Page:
TV Guide Magazine's Scores

For 963 reviews, this publication has graded:
  • 48% higher than the average critic
  • 3% same as the average critic
  • 49% lower than the average critic
On average, this publication grades 2.7 points lower than other critics. (0-100 point scale)
Average TV Show review score: 62
Highest review score: 100 Luther: Season 1
Lowest review score: 0 Emily Owens, M.D.: Season 1
Score distribution:
  1. Mixed: 0 out of 540
  2. Negative: 0 out of 540
540 tv reviews
  1. Wilson and Marino are a winning duo, but I'm not sure Annie and Jake's turbulent relationship is enough to sustain a show that lacks distinction in its supporting cast.
  2. The characters and situations may be different, but creator/executive producer Cherry's signature tone of arch cattiness leavened with sentimental schmaltz is unmistakable.
  3. It's the best original comedy TBS has yet produced--which may not be saying much, but given the mostly lousy track record among broadcast sitcoms this fall, it's hardly bargain basement.
  4. The first chapters are compelling enough, but after Hostages, it's hard not to be skeptical when we've just seen how quickly this sort of heightened situation can lapse into overheated nonsense.
  5. The procedural stuff is mostly drab, but John's institutional memories of the Big Apple (dating back to when it was still a big jungle) make New Amsterdam more intriguing than it initially appears.
  6. AMC's sprawling but heavy-handed attempt to revive and redefine the Western (a newly hot TV-development trend) is solemn business indeed, with precious little wit or originality.
  7. This is assembly line rom-com TV.
  8. What Mob City may lack in originality it compensates for in atmosphere and sharp characterizations.
  9. Smash introduces its winsome ingénue Karen (Katharine McPhee) to a headstrong young songwriter with hip Rent ambitions (rising star Jeremy Jordan, who headlined two real Broadway musicals last year). This subplot, like much of Smash, is cheesy and corny, but works when the impassioned singing starts. Which, for a musical drama about musicals, is what matters most.
  10. The show's predictably melodramatic rhythms and telegraphed twists will be like nectar to those still pining for this old-school style of skullduggery.
  11. Provocative and sexily surprising, reminiscent at times of HBO's Hung, only more entertaining than depressing, the Trumans' story plays out with a funny-sad poignancy that rings true even when some of the details feel off.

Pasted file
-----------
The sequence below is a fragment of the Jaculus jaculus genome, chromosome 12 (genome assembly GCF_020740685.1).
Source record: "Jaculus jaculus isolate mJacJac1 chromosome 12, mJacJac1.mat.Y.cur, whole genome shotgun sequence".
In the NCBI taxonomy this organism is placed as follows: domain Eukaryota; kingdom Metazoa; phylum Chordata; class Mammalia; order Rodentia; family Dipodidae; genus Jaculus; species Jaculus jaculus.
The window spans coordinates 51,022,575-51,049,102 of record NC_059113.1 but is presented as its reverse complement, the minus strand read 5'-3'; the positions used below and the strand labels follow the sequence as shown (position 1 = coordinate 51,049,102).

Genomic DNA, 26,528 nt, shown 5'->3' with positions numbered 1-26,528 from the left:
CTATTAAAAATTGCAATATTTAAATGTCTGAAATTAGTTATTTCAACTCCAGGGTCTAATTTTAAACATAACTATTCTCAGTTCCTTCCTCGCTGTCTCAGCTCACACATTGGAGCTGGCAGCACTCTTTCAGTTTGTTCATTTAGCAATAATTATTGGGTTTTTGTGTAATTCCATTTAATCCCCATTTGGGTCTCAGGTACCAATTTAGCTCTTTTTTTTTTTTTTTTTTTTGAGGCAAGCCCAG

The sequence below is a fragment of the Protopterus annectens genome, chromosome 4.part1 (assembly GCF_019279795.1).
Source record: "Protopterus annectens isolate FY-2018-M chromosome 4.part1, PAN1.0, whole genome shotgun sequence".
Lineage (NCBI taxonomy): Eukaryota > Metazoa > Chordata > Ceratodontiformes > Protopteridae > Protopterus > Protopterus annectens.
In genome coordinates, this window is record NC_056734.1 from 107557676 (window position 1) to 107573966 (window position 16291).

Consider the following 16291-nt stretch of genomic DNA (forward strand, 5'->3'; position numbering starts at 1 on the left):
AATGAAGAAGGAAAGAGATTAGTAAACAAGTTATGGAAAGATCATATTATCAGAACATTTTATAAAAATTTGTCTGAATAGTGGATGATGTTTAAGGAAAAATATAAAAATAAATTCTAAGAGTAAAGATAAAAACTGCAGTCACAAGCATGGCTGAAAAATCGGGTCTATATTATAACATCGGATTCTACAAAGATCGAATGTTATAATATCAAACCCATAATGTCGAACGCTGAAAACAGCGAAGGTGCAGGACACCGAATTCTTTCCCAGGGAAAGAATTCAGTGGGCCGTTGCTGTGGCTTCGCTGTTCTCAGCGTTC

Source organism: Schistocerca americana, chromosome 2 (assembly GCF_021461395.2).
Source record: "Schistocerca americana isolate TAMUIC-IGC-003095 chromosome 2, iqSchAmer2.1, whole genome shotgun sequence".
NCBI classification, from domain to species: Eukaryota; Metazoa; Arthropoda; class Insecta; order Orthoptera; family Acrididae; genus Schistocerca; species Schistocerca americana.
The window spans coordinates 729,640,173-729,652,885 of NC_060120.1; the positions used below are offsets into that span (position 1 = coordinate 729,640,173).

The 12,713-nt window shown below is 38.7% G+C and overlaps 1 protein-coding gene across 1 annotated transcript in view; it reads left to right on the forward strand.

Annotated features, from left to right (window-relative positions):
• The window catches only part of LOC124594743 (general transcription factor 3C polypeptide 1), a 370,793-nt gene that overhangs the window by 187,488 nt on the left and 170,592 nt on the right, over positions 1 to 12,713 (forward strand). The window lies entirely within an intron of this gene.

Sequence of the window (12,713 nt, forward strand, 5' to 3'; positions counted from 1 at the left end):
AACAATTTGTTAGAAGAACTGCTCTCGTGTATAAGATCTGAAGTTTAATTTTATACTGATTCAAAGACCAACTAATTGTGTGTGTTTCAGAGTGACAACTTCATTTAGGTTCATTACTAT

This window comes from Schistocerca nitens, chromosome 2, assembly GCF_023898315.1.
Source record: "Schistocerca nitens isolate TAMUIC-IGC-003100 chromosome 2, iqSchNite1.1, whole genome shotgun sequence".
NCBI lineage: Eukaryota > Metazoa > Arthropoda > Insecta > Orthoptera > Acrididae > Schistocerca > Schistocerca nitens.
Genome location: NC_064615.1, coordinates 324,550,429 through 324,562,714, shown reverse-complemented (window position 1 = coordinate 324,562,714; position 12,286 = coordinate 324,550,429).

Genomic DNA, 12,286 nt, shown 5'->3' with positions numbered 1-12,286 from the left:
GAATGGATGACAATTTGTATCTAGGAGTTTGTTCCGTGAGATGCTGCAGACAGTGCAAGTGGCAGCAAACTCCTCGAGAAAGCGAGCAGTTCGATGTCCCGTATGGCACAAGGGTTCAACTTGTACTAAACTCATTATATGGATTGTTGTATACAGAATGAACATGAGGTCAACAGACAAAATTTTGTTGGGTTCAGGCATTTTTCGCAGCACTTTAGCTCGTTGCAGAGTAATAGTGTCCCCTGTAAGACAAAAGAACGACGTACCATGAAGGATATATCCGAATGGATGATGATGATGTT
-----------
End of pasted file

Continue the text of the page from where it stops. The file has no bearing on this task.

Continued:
12. Besides the location, there's little about Detroit that is particularly new or groundbreaking, but it should easily satisfy the millions who seem to have a bottomless appetite for this genre. There are plenty that do it worse.
  13. Poorly acted, drearily written, Siberia is just the thing for those who've tuned into a new reality show and, while watching the same old beats play out, muttered to the screen, "I could have written this."
  14. Miss/Guided is silly but sweet and would be more embraceable if it would drop the misguided (sorry) gimmick of having everyone deliver jokes right into the camera.
  15. Having peaked a few seasons back in the amazing John Lithgow season, Showtime's hit Dexter at least seems to be enjoying itself as year six kicks off.
  16. Realizing that my pleas for viewers to seek out the original will only go so far, I'll say that after watching the first seven episodes of Gracepoint, it's worth a look. If it's your first look. Otherwise, perhaps not. It takes many episodes for the plot ever to diverge, and for the most part, any changes aren't for the better. (And that's especially true for most of the casting.)
  17. The hot mess of American Horror Story is berserk to a fault, though it does have an unnerving originality compelling us to watch while we cringe, or perhaps smirk.
  18. The mysteries of the mythology--Where were they for the last half-century? Who's pulling their violent strings?--are more compelling than the plodding mechanics of the weekly manhunt.
  19. The show almost lost me early on with a clumsy gag when Molly's workout routine is upstaged by mom and sis eating chocolate cake right in front of her. (Who would do that?) But it gets better from there, although the whole enterprise seems like a lot of empty (for now) calories.
  20. This posh address, which could yet become catnip for occultists, looks to be for amateurs only.
  21. An endlessly curious and unexpectedly intelligent social experiment.
    • TV Guide Magazine
  22. CBS sitcom The McCarthys covered similar ground--gay son coping with outrageous Roman Catholic family but The Real O'Neals freshens the premise with a more irreverent, fantastical approach. [29 Feb-6 Mar 2016, p.17]
    • TV Guide Magazine
  23. [An] amusing docu-reality series.
  24. The chats are amusing, quirky and strangely obsessed with monkeys (which, granted, is always a funny topic), but the illustrations tend to overemphasize the throwaway moments, draining them of spontaneity and often of their original humor.
  25. Even if all of their naughty bits weren't pixilated--it's still a bonanza for backside gazing, just saying--they soon become so grimy, gaunt and downright miserable as they starve and shiver for days on end that it's all about as arousing as a labor camp death march.
  26. A divertingly original but awfully precious comic fantasy.
  27. The enjoyable if less-than-inspired two-hour pilot introduces us to the warehouse, its bizarre inventory and the mismatched new agents in charge.
  28. Gotham's unending mayhem and graphic carnage can feel grinding and exhausting. [21-27 Sept 2015, p.17]
    • TV Guide Magazine
  29. Because for all of the show's high-octane action trappings, the human connection between these buddy cops is what ultimately will make Almost Human compute.
  30. Banshee is a mangy mutt of a TV show and doesn't care if you know it.

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